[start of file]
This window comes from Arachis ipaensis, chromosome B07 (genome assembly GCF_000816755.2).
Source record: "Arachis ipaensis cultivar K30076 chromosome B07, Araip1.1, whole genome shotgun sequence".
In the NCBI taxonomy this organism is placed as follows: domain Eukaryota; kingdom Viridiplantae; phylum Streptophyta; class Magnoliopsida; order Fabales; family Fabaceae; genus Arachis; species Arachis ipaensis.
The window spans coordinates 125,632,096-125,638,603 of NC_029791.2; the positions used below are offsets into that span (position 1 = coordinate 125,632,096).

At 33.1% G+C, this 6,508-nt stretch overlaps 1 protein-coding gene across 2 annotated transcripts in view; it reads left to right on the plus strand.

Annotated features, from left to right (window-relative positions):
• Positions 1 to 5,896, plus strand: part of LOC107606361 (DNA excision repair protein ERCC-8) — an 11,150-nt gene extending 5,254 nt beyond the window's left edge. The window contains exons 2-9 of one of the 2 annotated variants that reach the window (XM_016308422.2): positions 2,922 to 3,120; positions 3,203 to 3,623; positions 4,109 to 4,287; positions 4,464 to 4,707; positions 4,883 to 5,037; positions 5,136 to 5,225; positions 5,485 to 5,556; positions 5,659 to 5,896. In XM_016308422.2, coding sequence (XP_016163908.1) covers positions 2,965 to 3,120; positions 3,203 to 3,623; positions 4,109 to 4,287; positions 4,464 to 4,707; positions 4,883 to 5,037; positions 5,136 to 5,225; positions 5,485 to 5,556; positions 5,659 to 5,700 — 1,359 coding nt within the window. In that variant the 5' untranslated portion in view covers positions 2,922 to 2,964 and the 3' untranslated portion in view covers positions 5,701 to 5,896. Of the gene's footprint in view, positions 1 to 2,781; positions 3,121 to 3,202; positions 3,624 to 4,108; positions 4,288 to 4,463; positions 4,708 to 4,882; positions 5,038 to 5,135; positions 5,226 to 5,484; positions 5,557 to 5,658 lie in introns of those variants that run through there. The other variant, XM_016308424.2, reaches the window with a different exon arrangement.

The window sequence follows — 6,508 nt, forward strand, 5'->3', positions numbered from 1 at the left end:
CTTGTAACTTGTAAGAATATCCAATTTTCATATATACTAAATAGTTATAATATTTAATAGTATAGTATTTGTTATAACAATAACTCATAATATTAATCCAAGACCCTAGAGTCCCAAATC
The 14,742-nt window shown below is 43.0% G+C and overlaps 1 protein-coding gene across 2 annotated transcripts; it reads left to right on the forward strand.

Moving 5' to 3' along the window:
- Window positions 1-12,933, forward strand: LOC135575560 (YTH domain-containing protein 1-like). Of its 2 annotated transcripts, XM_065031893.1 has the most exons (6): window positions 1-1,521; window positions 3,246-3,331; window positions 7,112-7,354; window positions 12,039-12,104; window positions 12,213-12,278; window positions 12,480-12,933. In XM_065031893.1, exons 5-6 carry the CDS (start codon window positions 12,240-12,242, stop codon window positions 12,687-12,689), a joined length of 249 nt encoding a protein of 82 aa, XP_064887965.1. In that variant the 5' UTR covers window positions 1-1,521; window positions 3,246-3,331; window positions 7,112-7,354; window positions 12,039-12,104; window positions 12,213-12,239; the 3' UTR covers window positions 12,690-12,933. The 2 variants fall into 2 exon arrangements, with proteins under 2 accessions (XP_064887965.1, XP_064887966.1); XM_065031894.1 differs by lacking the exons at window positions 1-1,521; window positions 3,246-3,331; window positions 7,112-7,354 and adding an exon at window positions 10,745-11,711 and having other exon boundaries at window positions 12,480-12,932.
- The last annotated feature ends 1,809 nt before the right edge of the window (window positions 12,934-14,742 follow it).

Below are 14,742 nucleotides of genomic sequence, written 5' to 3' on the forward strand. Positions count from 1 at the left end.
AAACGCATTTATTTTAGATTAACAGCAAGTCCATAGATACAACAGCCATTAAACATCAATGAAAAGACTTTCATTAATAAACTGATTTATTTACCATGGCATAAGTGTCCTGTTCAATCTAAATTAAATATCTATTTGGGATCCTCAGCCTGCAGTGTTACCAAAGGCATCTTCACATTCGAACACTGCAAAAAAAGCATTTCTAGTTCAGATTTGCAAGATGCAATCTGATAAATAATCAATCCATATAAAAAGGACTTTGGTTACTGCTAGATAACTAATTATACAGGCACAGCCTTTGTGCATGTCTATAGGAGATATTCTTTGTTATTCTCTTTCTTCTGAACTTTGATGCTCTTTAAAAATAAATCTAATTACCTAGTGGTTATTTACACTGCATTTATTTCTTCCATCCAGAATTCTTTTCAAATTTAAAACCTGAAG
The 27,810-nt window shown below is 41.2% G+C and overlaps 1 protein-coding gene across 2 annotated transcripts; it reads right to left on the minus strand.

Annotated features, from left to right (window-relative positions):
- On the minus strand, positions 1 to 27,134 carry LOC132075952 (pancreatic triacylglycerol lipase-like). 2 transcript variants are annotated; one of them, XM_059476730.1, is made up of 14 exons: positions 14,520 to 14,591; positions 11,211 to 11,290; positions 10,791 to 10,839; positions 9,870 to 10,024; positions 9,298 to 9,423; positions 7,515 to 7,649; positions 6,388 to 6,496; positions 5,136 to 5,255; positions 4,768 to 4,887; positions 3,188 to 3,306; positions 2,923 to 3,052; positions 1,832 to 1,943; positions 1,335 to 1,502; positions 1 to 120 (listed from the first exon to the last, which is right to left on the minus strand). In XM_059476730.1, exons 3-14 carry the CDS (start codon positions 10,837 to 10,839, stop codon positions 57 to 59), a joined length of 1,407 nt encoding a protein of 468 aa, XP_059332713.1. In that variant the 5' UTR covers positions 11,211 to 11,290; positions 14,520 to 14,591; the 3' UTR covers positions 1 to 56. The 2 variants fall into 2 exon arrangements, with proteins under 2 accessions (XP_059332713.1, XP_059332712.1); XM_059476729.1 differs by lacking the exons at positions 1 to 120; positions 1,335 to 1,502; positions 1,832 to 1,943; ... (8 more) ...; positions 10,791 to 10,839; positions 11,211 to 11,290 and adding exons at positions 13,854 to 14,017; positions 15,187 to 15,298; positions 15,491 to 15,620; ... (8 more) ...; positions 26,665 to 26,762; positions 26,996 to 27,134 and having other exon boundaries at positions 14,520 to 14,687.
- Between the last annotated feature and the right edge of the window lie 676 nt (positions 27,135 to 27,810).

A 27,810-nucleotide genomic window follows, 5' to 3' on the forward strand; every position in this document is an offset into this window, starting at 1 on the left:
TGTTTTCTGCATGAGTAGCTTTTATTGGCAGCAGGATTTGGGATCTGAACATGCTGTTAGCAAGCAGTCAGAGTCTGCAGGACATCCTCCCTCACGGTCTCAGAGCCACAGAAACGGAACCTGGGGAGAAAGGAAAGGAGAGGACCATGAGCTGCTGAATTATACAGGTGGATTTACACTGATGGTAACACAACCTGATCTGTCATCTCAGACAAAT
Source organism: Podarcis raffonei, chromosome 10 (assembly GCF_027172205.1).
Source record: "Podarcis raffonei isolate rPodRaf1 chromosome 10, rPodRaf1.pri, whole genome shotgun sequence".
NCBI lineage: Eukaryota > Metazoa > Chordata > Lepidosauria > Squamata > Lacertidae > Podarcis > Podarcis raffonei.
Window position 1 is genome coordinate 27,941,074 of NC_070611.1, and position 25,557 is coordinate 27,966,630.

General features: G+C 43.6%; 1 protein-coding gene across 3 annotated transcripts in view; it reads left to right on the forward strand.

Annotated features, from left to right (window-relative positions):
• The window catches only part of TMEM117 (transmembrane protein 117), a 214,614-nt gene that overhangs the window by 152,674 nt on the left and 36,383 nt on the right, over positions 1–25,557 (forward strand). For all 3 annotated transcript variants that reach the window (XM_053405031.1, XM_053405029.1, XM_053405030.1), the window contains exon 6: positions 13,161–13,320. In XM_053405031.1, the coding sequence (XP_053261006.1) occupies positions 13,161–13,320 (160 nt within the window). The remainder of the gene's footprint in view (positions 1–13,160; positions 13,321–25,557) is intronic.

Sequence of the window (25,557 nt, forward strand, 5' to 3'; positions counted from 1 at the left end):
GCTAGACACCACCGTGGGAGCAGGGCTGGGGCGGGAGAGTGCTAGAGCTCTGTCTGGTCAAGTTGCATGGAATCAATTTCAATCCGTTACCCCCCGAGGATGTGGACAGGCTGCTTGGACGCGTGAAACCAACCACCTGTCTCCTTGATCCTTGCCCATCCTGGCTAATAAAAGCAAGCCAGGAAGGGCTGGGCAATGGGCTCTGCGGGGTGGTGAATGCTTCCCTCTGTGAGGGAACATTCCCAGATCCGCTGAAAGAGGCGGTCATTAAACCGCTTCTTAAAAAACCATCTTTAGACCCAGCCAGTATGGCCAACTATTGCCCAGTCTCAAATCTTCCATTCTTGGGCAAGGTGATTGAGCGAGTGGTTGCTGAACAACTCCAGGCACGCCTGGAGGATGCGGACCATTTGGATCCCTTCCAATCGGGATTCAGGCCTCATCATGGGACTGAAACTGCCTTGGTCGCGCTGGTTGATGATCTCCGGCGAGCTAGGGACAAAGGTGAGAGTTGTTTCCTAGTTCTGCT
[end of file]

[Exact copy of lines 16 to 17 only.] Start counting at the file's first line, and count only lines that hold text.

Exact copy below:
The 27,810-nt window shown below is 41.2% G+C and overlaps 1 protein-coding gene across 2 annotated transcripts; it reads right to left on the minus strand.

Annotated features, from left to right (window-relative positions):